Of course, a list of must-read papers is highly subjective. However, if it’s supposed to represent the overall state of the field, then it would need to be drawn from a sample that is representative of its expert practitioners.

It makes sense to assemble a panel of experts who know the depth of the field to recommend these must-read papers. And there is sense in picking these experts from the editorial boards of what are recognized as good journals. Though it makes sense, you have to make sure that the process isn’t biased.

Why is the science off in this paper? The best concise answer I’ve seen is from Dr. Emilio Bruna:

Emilio is one to know, as he’s the senior author of two recent papers that document how the composition of editorial boards of journals in ecology suffer from tremendous biases. One paper shows how editorial boards are lacking in women, and this one in press shows how there is a huge bias towards North America and Europe in international journals.

If you’re looking for expertise, then it makes sense to hit up editorial boards, of course. However, if you’re looking for an unbiased population that is demographically representative of all ecologists who are experts, then editorial boards are clearly not the way to go.

Okay, that’s it from me about this paper. I don’t have the time for this today, and I owe many people many things by the end of the day, I wasn’t counting on spending 2 hours writing this piece. I chose to do it anyway, because it matters. Because we can’t let the important things wait for convenient moments.

24 thoughts on “What are the top 100 must-read papers in ecology?

  1. Good to see some careful thought about this. What bothers me personally here is that I was polled (as part of one of the editorial boards) and didn’t contribute papers. But if I had: I think there’s a high probability my list would have been similarly skewed. A good reminder to keep my bias-guard up.

  2. As a woman and as a European ecologist, I have to say I agree 100% with your remarks. In our laboratory we don’t even bother submitting to North American controlled editorial boards anymore. The list published in the Nature article is so limited in scope that I have used it with my students already as an example of the Anglo-American bias they can expect to confront regularly in their careers.

    How relevant are these journals if they are not publishing articles from a representative selection of authors, schools and universities? Should I even bother to read and cite them? Ecology will never get out of its cultural silos if there isn’t a more conscientious effort to get more diverse perspectives into the publication record.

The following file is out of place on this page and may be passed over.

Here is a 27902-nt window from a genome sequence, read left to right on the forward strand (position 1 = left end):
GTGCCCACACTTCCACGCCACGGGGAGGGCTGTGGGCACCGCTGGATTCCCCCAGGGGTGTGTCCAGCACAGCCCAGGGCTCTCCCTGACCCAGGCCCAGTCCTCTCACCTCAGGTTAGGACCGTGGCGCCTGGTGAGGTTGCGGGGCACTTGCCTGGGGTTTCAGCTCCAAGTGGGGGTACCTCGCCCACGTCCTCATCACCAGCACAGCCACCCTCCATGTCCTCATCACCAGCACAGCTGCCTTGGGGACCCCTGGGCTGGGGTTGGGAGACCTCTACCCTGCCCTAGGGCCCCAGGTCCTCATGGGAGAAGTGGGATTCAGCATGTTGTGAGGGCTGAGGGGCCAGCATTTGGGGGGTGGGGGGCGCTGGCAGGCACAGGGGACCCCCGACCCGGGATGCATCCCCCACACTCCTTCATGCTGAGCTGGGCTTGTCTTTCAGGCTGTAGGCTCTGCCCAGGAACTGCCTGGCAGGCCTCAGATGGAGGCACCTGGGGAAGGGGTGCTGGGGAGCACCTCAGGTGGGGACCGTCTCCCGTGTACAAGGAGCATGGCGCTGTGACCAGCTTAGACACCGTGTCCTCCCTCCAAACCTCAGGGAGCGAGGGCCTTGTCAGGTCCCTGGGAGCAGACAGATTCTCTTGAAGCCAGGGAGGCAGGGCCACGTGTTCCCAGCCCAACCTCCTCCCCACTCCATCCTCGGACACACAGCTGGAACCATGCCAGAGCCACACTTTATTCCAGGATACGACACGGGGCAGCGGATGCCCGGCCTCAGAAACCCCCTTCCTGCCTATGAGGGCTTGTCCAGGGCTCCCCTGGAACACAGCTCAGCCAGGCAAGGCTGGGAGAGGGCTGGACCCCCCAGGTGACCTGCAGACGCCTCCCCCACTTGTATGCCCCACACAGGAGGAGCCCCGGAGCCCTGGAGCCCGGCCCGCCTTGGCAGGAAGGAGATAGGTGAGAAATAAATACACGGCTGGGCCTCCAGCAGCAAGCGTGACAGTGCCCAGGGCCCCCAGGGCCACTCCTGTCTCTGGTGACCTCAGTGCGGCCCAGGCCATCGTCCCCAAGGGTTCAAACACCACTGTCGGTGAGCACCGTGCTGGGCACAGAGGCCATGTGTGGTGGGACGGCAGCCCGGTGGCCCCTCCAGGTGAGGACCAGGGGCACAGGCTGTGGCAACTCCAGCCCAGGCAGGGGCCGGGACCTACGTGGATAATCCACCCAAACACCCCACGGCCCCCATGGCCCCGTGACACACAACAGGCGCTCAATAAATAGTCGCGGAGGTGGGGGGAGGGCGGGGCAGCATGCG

3. Maybe I do not get your tone in the article correctly, but to me it sounds like one of those typical, we need diversity because of diversity and if we would have 50 % women in the list it would be fine. This takes away the focus from the most important thing that we need that diversity of ideas, perspectives and cultures in ecology and science which is of course fully linked to a diversity of gender, geography and culture and not with the current male-North-American-europenan-focus. Thus, the focus should not if they are only two women on it, but the lack of diversity in views, ideas and thinking which is of course linked to gender diversity and (for me equally important) geographic diversity.

  4. As one of the two authors of the paper, I’ll answer briefly on what is a very touchy subject. You are right Terry to mention that this topic is very important to me. It is also very important to Corey (check his latest book, check his blog (conservationbytes), check his lab, and you’ll be convinced).
    So just to be clear, and I guess I shouldn’t really have to, but Corey and I did not “choose” the 100 papers, we asked 665 editorial members to select them, hoping their combined experienced would remove much of all potential biases. Of course, it is impossible to get rid of biases entirely, especially in a specific sample such as this one (I’d be interested to know what other sample people would have found more relevant for this). It is unfortunate that editorial boards are still so biased, especially towards gender (not all of them, mind you, some made a huge effort on that – just as not all of them were US oriented). But this is also reflecting the general bias we have in our science as a whole. It is quite normal that most of these 100 papers are by men, because most classical papers are older papers, and there were relatively few established women scientists in ecology 4 decades ago.
    I could go on for very long on this topic, this is why we have chosen to devote a whole paper on this gender analysis, rather than just a few lines in the initial paper. To be published soon, hopefully.
    But as a final point, I just would like to remind all those here waiving female-authored papers as “should be on the list”, that I has NEVER occurred to me (until recently, until I started to know personally many of the authors) to look at the gender of the first author; and certainly not to assess whether or not the paper was going to be influential to me. This whole question of “What classic paper in ecology, written by a woman, has influenced you?”, although understandably needed in our awfully biased world, strikes me as as much nonsensical as “what classic papers, written by a scientist born in October”. I agree a different list of voters would have provided a different list of papers, and everybody regrets that this or that paper has not made it to the top 100, but there is no way to make an objective list, and thinking of contribution based by gender really bothers the feminist fiber I try to nurture.